NAME: Dianna Graves

CANDIDATE FOR: W.Va. House of Delegates, District 38 (parts of Kanawha and Putnam counties)

PARTY: Republican


HOME CITY: Cross Lanes


PERSONAL STATEMENT: I believe in protecting the 2nd amendment, I’m pro-life, and pro-small government.

EDUCATION: B.A. Political Science, Stanford University.

CURRENT OFFICE OR OCCUPATION: Delegate in the 38th; accountant/auditor.

OTHER WORK HISTORY: tax accountant.

CIVIC ORGANIZATIONS: Putnam Rotary Club; Kanawha County Republican Executive Committee.

ENDORSEMENTS: West Virginia Education Association; Kanawha County Education Association.

1. Are you satisfied with how the state legislature has addressed developing and balancing the state budget? Please explain.

Satisfied? No. There is always room for improvement. I believe we still need to focus on cutting unnecessary spending and reducing bureaucracy. I do appreciate that during my first year in the legislature this last session, we passed the budget on time and without raising new taxes. Extending the session is an unnecessary waste of taxpayer dollars.

2. What new or additional measures are necessary to create a safe and healthy environment for all West Virginians?

I think the drug crisis presents an unparalleled danger to our communities, and it’s going to require out-of-the-box thinking to even begin to get ahead of this spiraling situation. Especially, we need to be coming up with ways to protect our kids from slipping into this crisis – prevention is more effective than treating.

3. What do you think the role of the legislature should be in developing a more diversified economy in the state?

The legislature can play a critical role in developing economic diversity. Promoting tourism, encouraging non-energy sector business to relocate to WV through the use of tax credits and the Development Office incentives would be a good start. Energy has and always will be an important part of our economy – but it’s not all WV has to offer.

4. What measures could help prevent gun violence and mass shootings?

The real issue behind gun violence and mass shootings is not the prevalence of guns, it’s the mental health issues of people who feel driven to use them inappropriately. The breakdown in families and society is what is causing this increase in gun violence, and until we solve that fundamental problem, no measure we take will truly address the issue.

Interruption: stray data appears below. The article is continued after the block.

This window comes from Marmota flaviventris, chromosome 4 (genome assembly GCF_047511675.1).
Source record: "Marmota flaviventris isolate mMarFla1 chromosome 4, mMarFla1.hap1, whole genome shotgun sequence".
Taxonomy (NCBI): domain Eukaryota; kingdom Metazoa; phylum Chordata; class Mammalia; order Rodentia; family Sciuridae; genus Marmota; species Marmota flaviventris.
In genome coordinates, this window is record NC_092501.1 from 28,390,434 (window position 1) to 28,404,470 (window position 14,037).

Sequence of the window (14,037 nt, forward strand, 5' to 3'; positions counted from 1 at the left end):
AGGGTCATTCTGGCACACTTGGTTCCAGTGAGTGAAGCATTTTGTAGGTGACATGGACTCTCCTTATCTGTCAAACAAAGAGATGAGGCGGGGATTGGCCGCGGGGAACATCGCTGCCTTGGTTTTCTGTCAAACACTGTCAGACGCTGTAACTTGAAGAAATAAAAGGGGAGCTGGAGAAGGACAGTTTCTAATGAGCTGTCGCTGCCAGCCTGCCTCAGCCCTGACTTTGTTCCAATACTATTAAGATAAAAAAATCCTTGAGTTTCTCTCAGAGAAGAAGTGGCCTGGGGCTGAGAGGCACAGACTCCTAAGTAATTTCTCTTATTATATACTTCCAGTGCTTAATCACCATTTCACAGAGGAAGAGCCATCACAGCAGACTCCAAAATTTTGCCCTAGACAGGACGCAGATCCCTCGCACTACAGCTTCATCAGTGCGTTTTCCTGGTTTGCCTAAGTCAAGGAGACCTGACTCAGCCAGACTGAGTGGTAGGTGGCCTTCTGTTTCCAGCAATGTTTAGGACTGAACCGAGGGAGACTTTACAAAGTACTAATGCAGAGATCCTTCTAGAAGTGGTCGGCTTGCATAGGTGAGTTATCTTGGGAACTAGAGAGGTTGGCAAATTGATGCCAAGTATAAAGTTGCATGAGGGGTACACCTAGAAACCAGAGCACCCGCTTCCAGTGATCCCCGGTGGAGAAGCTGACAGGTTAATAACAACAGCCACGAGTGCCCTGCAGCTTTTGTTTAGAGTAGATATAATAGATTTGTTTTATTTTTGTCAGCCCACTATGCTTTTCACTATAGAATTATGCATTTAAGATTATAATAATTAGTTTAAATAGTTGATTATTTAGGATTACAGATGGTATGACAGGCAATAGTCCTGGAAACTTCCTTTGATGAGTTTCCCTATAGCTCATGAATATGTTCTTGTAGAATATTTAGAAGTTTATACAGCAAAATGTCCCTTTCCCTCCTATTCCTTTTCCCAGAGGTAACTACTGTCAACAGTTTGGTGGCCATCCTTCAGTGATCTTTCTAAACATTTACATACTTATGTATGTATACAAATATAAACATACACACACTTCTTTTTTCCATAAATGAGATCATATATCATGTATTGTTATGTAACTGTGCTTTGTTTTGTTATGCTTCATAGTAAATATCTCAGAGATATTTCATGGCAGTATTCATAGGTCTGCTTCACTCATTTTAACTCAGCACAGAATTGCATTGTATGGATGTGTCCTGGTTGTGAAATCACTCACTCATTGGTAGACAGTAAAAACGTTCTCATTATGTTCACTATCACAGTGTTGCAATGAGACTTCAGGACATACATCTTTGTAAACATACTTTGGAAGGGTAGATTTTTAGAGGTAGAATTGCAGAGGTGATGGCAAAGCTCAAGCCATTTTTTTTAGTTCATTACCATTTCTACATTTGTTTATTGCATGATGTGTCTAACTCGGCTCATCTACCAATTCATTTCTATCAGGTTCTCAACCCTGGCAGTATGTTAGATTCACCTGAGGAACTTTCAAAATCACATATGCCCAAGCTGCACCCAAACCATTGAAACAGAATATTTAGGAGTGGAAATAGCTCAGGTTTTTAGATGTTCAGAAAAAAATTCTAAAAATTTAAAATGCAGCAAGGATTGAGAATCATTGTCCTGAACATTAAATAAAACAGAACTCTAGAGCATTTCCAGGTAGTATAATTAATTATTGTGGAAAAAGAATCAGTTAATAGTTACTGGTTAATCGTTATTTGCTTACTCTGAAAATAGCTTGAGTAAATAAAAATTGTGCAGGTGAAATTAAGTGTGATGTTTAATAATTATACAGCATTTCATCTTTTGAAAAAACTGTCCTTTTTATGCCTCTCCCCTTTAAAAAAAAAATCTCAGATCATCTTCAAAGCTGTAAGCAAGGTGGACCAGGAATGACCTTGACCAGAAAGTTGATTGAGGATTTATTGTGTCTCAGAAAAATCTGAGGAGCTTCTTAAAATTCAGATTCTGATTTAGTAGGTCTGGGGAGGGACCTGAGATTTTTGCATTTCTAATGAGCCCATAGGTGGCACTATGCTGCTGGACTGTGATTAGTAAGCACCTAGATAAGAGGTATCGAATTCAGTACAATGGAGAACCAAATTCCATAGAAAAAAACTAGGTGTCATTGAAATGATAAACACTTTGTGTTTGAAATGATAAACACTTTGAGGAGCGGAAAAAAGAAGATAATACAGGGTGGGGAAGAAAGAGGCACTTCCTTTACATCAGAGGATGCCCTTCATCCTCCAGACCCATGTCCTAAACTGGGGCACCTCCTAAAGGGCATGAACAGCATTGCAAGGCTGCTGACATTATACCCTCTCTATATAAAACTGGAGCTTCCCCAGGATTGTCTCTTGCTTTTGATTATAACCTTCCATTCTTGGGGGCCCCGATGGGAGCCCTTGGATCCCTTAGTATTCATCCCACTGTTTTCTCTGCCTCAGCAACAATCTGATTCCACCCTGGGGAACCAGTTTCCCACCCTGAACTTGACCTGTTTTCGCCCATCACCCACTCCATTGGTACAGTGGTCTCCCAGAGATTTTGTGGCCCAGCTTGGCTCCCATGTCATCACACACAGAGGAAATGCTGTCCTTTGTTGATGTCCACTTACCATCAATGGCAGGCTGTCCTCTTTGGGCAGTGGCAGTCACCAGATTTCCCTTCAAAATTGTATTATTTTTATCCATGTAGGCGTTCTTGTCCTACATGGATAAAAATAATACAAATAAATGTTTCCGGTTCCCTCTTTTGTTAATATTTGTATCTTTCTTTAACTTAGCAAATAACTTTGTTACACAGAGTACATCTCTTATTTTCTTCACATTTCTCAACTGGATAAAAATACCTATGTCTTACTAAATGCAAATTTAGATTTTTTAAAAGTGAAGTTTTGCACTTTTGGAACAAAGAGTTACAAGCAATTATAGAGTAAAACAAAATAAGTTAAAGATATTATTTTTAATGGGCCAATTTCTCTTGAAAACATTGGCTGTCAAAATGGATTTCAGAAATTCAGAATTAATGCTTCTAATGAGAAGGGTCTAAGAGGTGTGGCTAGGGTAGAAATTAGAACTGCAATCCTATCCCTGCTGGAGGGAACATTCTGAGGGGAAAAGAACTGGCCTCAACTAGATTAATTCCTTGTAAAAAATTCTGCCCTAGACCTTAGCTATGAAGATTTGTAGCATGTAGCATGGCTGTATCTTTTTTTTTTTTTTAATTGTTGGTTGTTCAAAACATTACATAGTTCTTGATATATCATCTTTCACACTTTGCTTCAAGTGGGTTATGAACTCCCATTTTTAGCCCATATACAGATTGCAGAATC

5. With the increased incidence of black lung disease in recent years, does more need to be done to protect miners’ health and safety?

Miners’ health and safety is important – if the existing laws and regulations are not sufficiently protecting miners, then we need to examine where they are falling short and address the deficiency.

6. What can the state government do to improve workforce development in West Virginia?

I’m in favor of encouraging apprenticeship programs throughout the state, where our young people who desire a good trade are encouraged to participate and learn needed skills. Every child who wants to go to college should, but not every person wants that path, and we have as a society consistently undervalued trade skills. We need to reverse that trend.

7. West Virginia has been especially hard hit by the opioid abuse epidemic. What do you see as the role of the legislature in addressing this crisis?

During my term I have introduced legislation for new treatment options, but more is needed. This is not a problem that can be fixed by one person during one session. We need to focus on prevention and treatment, and to come up with ways to support the people on the front line – EMS, law enforcement and families.

8. What should be done long-term to fix PEIA health insurance for state employees?

One - we could look at removing premiums based on income. We should have options for coverage where people can choose how much coverage they want and know what that cost is going to be. Two - we could also look at broadening the pool. Opening the plan to non-public employees would increase the pool and help lower costs for everyone.

9. What measures do you support on fracking/horizontal drilling that would protect people living near drilling sites?

We do have to protect people, and property rights as well. Companies that drill in WV must know that they will be expected (and required) to put in place common sense protections so that our air, water, and land (and the people who depend on them) remain clean and safe.

10. What can the state government do to improve educational achievement in West Virginia?

I'd like to see outside-the-box thinking. Look at reducing student-to-teacher ratios, and pay for it by reducing school bureaucracy. I'm not convinced we need 55 county school boards. We could look at incentives for schools that improve achievement scores. I also think rewarding teachers who truly excel at improving student achievement over time provides incentive for extra effort.

11. How would you improve the state’s access to broadband internet?

Expanding broadband access is crucial to our efforts to diversify our WV economy. Bringing broadband into rural areas helps pave the way for business to follow. I’m interested in seeing high-speed internet in rural areas and I think tax deferrals and credits might entice businesses to make that development more of a priority.

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